Combating aliteracy with Australian literature

Cultural Fund

Earlier this year the Copyright Agency’s Cultural Fund announced the Reading Australia Fellow for 2021: Edwina West from Oakhill College (NSW). Edwina’s project focuses on aliteracy in schools and aims to find a more flexible approach to connecting students with diverse and engaging Australian texts. In this article, she explains why this research matters and how we might reverse a worrying trend.

It’s no secret to any teacher that young Australians simply do not read ‘for fun’ as much as they used to. It seems that reading for pleasure is declining, eclipsed by ever-growing preferences for digital devices.[1] Not only is reading less desired by young people, but Australian Census Data indicates that reading for pleasure declines as we age. There seems to be a worrying trend – as we have the capacity to become more literate, we also become more aliterate: the state of being able to read, but choosing not to. This trend is so worrying to me that I chose to make it the focus for my Reading Australia Fellowship.

There are, of course, many implications for a decline in reading. Teachers see first-hand the relationship between reading and increased educational outcomes. Research correlates reading enjoyment more strongly with educational success than socio-economic status;[3] regular reading with positive personal and social behaviour;[4] and the amount of time spent reading (both for pleasure and as required) with achievement.[5]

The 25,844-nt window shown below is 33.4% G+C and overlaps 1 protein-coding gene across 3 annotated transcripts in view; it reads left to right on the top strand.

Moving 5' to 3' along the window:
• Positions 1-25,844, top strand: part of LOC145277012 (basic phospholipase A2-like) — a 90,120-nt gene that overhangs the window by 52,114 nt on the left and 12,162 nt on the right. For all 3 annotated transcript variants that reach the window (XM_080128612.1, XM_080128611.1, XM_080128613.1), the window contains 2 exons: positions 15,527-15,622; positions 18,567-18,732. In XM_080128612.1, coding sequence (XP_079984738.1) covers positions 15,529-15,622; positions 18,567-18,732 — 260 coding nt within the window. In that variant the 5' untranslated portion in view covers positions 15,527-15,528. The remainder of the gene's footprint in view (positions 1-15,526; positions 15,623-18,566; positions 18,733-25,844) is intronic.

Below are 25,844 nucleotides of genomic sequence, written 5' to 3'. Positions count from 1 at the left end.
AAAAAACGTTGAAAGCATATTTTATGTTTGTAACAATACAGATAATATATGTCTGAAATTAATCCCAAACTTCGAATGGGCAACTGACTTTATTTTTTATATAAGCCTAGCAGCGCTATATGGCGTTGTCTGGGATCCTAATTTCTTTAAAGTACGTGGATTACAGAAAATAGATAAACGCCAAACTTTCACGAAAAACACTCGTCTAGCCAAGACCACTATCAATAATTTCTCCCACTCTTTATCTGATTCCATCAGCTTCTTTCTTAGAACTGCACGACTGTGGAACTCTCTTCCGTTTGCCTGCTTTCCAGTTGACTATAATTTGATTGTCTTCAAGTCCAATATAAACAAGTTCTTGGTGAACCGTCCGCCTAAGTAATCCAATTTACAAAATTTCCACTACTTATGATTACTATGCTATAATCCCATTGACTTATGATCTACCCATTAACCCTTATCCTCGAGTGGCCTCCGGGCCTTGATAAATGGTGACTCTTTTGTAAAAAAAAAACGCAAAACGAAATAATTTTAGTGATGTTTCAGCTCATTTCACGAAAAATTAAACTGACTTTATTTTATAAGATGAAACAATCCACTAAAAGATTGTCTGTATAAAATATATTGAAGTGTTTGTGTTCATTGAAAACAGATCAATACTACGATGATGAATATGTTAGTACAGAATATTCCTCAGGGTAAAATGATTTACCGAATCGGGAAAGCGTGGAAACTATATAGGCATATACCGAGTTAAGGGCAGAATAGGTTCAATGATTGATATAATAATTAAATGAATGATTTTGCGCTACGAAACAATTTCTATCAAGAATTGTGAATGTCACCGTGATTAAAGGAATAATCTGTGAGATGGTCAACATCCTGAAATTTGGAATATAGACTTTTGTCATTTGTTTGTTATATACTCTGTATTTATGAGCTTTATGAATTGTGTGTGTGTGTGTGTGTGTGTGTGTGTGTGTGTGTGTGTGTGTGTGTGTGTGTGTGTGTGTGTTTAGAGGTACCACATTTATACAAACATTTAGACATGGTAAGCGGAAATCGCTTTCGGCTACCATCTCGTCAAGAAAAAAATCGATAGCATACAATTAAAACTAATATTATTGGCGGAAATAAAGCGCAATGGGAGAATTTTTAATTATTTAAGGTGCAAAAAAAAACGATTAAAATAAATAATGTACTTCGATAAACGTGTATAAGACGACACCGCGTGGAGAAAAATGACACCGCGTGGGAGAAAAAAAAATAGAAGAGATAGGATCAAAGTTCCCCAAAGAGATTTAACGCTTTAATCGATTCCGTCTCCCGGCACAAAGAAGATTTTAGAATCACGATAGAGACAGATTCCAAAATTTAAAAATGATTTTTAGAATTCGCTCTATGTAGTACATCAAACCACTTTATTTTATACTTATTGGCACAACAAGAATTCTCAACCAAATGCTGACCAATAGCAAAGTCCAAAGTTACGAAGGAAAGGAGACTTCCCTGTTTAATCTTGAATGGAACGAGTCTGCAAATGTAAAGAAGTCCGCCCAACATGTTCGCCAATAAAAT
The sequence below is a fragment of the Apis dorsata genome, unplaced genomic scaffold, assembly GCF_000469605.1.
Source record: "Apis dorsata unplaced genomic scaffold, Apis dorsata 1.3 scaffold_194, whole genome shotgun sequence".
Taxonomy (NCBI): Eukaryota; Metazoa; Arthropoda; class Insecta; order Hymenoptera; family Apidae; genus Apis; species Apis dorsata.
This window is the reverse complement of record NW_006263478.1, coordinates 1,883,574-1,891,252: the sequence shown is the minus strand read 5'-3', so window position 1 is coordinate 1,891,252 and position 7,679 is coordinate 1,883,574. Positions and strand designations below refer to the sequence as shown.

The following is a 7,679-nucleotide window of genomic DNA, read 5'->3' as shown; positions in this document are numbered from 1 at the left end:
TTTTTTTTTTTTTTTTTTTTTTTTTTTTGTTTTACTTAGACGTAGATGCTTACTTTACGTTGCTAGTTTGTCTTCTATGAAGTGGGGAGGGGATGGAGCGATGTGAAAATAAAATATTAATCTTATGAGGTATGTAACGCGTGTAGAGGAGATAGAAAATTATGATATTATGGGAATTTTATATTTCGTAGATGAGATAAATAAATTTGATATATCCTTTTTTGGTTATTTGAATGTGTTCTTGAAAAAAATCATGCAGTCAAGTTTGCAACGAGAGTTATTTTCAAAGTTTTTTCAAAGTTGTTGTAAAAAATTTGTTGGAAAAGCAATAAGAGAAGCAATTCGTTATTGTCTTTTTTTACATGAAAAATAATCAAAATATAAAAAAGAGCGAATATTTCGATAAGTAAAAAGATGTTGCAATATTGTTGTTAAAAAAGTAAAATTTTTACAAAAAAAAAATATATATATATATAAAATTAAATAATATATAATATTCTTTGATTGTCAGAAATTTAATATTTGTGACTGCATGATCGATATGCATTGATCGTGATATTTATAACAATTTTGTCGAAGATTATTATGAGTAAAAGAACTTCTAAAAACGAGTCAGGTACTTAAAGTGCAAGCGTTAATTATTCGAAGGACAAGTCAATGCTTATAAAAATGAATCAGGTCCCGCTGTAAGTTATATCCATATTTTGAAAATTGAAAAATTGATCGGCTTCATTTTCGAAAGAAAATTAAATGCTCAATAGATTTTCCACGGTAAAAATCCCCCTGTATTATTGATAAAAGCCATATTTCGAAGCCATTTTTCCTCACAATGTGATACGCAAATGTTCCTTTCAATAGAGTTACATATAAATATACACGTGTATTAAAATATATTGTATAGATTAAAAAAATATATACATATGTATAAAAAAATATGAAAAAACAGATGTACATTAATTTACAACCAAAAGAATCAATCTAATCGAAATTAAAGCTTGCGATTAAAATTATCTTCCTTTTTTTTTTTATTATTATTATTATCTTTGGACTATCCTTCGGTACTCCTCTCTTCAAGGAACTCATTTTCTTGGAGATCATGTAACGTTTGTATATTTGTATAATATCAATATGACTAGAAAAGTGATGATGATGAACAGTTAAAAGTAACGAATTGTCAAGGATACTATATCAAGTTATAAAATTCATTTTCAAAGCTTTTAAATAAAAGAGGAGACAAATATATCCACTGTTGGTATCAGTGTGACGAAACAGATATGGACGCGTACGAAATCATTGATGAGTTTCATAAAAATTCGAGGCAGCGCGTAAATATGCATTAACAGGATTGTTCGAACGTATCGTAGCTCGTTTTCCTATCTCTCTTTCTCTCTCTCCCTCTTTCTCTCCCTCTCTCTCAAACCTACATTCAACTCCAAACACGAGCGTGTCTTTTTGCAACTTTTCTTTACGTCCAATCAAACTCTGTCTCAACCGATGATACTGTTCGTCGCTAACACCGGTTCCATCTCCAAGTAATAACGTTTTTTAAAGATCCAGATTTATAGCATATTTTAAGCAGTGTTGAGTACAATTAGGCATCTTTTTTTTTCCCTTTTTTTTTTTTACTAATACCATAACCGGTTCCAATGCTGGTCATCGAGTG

So, what do we make of a future where kids don’t read?

Before we panic and reshelve Fahrenheit 451 in the non-fiction section, let’s consider the question: what can we do to reverse this decline and ‘make reading great again’?

The good news is that a lot can be done to increase reading for pleasure, including explicitly helping students learn ‘text choosing strategies’,[6] and ensuring quality texts are available for them to choose. This encapsulates the aim of my Fellowship research, in addition to a very important question of representation: how can Australian students be better exposed to quality contemporary Australian texts that represent their world? While there will (and should) always be a place for Lawson and Paterson, does classic Australian literature deeply connect with young readers in a rapidly changing world?

Ultimately, in my research, I hope to be able to help teachers, librarians and schools to support their students in prioritising reading for pleasure.

To keep up with Edwina, follow her on Twitter (@edwinareads) and Instagram (@edwina.reads).

 

[1] Manuel, J & Carter, D. (2015). Current and historical perspectives on Australian teenagers’ reading practices and preferences. Australian Journal of Language and Literacy, Vol. 38, No. 2

[2] Australian Bureau of Statistics. (2012). Children’s Participation in Cultural and Leisure Activities, Australia. Retrieved from https://www.abs.gov.au/statistics/people/ people-and-communities/childrens-participation-cultural-and-leisure-activities-australia/latest-release

[3] Department for Education (2012). Research evidence on reading for pleasure: Education standards research team. London: Author. Retrieved from this link here.

[4] National Endowment for the Arts. (2007). To Read or Not To Read A Question of National Consequence. Retrieved from https://www.arts.gov/sites/default/files/ToRead.pdf

[5] Manuel, J & Carter, D. (2015). Current and historical perspectives on Australian teenagers’ reading practices and preferences. Australian Journal of Language and Literacy, Vol. 38, No. 2

[6] Merga, M. K. (2017). What would make children read for pleasure more frequently? English in Education, 51(2), 207–223. https://doi.org/10.1111/eie.12143

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